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It’s rare that the presentation of the results of medical studies attract standing-room-only crowds. But that was the case a couple of weeks ago in Philadelphia, when medical professionals and media alike packed a ballroom at an American Heart Association meeting.
They were there to hear the news that Wegovy, one of a new group of massively popular weight-loss medications, could not only make patients a lot thinner and cut their risk of diabetes, but also reduce the chance of death from heart attack or stroke by 20 per cent.
Not since the rise of cholesterol-reducing statins, or perhaps even pain medications like Advil, has a group of pharmaceuticals so captured the public imagination. Wegovy, and its better known cousin Ozempic, are “semaglutides,” a class of drugs that slow digestion and mimic the effects of natural appetite-reducing hormones. First commercialised by Danish insulin maker NovoNordisk, they are now being developed and rolled out by many major pharmaceutical companies. Not only do they lead to an average 15-20 per cent weight loss in obese patients, they also appear to protect the heart, liver and kidneys, organs which are often put under strain by excess weight.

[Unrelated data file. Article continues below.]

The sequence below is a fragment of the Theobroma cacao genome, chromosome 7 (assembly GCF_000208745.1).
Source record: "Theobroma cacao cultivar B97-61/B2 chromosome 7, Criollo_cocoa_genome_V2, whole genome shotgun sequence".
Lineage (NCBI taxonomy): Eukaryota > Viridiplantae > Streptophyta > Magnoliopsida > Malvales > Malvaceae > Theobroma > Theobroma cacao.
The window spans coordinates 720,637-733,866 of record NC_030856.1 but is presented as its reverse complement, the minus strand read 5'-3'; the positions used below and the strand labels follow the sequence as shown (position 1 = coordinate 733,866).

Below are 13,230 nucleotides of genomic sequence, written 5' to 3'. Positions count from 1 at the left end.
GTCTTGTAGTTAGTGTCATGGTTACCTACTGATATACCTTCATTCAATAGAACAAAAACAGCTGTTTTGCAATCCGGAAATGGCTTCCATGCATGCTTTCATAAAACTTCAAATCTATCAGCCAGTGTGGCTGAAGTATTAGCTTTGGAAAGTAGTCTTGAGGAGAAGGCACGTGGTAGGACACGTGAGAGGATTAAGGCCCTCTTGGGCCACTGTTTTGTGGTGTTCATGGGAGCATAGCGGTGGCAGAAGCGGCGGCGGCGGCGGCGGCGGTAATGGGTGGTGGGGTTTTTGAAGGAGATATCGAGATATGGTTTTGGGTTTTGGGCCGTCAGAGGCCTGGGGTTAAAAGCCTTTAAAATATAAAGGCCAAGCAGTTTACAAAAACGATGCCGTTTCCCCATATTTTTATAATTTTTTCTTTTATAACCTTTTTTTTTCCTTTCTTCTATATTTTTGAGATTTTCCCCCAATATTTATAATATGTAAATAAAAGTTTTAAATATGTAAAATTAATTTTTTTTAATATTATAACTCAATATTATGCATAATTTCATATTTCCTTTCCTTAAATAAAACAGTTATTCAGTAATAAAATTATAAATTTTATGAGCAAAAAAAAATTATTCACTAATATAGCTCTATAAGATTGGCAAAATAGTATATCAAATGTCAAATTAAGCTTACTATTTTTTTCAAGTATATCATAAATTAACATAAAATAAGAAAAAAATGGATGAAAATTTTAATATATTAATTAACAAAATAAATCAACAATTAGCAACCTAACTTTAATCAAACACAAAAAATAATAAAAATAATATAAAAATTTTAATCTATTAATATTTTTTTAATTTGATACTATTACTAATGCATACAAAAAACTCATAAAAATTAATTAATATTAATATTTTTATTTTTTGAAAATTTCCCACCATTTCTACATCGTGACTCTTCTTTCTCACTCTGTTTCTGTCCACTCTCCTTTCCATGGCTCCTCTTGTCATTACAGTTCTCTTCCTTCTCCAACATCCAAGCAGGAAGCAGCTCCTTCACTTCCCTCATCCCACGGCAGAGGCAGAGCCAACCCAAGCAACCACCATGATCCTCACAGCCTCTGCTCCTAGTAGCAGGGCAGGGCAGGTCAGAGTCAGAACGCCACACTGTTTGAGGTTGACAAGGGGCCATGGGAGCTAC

Prescriptions for these drugs are up a whopping 300 per cent in the US since 2020, despite the fact that they can cost between $300 and $1,300 per month. Bank of America expects 48mn Americans (about one-seventh of the population) to be on the meds by 2030.
This reflects not only the fact that three-quarters of the US population is overweight, but also the impact of intense media interest in the drugs. They are being used not only by the truly overweight and/or diabetic patients for whom they were developed, but by Hollywood stars and others who believe you can never be too rich or too thin.
Pre-diabetic patients are going on them to avoid more serious illness. Psychiatrists are doling out prescriptions to patients whose antidepressants have caused them to put on weight. WeightWatchers has acquired a telemedicine company to start prescribing semaglutides via Zoom.
Any number of other companies in industries ranging from fast food to insurance to health and fitness are seeing their core business models disrupted by drugs that seem to fundamentally change how much people want to eat.
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